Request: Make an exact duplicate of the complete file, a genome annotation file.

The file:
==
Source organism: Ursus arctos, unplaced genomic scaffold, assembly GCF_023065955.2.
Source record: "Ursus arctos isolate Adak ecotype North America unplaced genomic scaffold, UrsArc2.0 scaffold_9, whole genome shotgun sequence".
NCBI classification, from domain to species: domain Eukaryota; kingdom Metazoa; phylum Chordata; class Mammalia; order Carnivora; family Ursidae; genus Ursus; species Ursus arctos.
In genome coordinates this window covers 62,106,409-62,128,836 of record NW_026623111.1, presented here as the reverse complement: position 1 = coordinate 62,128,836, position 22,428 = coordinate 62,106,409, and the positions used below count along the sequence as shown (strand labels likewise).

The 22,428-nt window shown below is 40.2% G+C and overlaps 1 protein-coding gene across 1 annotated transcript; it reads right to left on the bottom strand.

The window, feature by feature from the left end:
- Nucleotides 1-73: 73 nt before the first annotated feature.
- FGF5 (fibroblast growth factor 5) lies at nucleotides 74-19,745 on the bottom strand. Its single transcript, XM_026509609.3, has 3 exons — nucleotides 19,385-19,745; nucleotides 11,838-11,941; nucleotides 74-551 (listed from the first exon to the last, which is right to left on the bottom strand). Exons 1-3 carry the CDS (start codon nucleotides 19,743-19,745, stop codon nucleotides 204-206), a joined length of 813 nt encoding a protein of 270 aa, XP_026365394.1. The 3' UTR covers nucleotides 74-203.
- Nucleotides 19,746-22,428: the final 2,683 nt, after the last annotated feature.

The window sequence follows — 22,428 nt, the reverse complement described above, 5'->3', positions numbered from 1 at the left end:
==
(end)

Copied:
Source organism: Ursus arctos, unplaced genomic scaffold, assembly GCF_023065955.2.
Source record: "Ursus arctos isolate Adak ecotype North America unplaced genomic scaffold, UrsArc2.0 scaffold_9, whole genome shotgun sequence".
NCBI classification, from domain to species: domain Eukaryota; kingdom Metazoa; phylum Chordata; class Mammalia; order Carnivora; family Ursidae; genus Ursus; species Ursus arctos.
In genome coordinates this window covers 62,106,409-62,128,836 of record NW_026623111.1, presented here as the reverse complement: position 1 = coordinate 62,128,836, position 22,428 = coordinate 62,106,409, and the positions used below count along the sequence as shown (strand labels likewise).

The 22,428-nt window shown below is 40.2% G+C and overlaps 1 protein-coding gene across 1 annotated transcript; it reads right to left on the bottom strand.

The window, feature by feature from the left end:
- Nucleotides 1-73: 73 nt before the first annotated feature.
- FGF5 (fibroblast growth factor 5) lies at nucleotides 74-19,745 on the bottom strand. Its single transcript, XM_026509609.3, has 3 exons — nucleotides 19,385-19,745; nucleotides 11,838-11,941; nucleotides 74-551 (listed from the first exon to the last, which is right to left on the bottom strand). Exons 1-3 carry the CDS (start codon nucleotides 19,743-19,745, stop codon nucleotides 204-206), a joined length of 813 nt encoding a protein of 270 aa, XP_026365394.1. The 3' UTR covers nucleotides 74-203.
- Nucleotides 19,746-22,428: the final 2,683 nt, after the last annotated feature.

The window sequence follows — 22,428 nt, the reverse complement described above, 5'->3', positions numbered from 1 at the left end: